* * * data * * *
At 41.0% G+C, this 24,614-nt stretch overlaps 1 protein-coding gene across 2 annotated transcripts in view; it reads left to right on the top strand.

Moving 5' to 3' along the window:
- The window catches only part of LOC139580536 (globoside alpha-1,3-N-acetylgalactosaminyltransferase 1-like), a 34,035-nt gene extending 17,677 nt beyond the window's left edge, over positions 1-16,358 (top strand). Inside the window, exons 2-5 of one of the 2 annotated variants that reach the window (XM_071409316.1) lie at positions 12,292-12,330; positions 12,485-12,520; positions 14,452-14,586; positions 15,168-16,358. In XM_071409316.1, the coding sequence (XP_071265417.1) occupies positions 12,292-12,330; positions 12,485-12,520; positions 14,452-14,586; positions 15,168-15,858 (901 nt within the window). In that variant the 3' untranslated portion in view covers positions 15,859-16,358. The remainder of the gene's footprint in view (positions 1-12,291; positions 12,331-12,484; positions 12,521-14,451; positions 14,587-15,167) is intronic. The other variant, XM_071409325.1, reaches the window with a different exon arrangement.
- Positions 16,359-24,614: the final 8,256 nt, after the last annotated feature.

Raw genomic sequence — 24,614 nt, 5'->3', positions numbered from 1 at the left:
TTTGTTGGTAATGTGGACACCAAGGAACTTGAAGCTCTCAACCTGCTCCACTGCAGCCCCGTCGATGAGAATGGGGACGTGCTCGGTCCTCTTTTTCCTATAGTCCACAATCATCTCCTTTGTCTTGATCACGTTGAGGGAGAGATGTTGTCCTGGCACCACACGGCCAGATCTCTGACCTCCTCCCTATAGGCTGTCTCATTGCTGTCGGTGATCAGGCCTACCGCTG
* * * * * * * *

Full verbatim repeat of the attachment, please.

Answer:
At 41.0% G+C, this 24,614-nt stretch overlaps 1 protein-coding gene across 2 annotated transcripts in view; it reads left to right on the top strand.

Moving 5' to 3' along the window:
- The window catches only part of LOC139580536 (globoside alpha-1,3-N-acetylgalactosaminyltransferase 1-like), a 34,035-nt gene extending 17,677 nt beyond the window's left edge, over positions 1-16,358 (top strand). Inside the window, exons 2-5 of one of the 2 annotated variants that reach the window (XM_071409316.1) lie at positions 12,292-12,330; positions 12,485-12,520; positions 14,452-14,586; positions 15,168-16,358. In XM_071409316.1, the coding sequence (XP_071265417.1) occupies positions 12,292-12,330; positions 12,485-12,520; positions 14,452-14,586; positions 15,168-15,858 (901 nt within the window). In that variant the 3' untranslated portion in view covers positions 15,859-16,358. The remainder of the gene's footprint in view (positions 1-12,291; positions 12,331-12,484; positions 12,521-14,451; positions 14,587-15,167) is intronic. The other variant, XM_071409325.1, reaches the window with a different exon arrangement.
- Positions 16,359-24,614: the final 8,256 nt, after the last annotated feature.

Raw genomic sequence — 24,614 nt, 5'->3', positions numbered from 1 at the left:
TTTGTTGGTAATGTGGACACCAAGGAACTTGAAGCTCTCAACCTGCTCCACTGCAGCCCCGTCGATGAGAATGGGGACGTGCTCGGTCCTCTTTTTCCTATAGTCCACAATCATCTCCTTTGTCTTGATCACGTTGAGGGAGAGATGTTGTCCTGGCACCACACGGCCAGATCTCTGACCTCCTCCCTATAGGCTGTCTCATTGCTGTCGGTGATCAGGCCTACCGCTG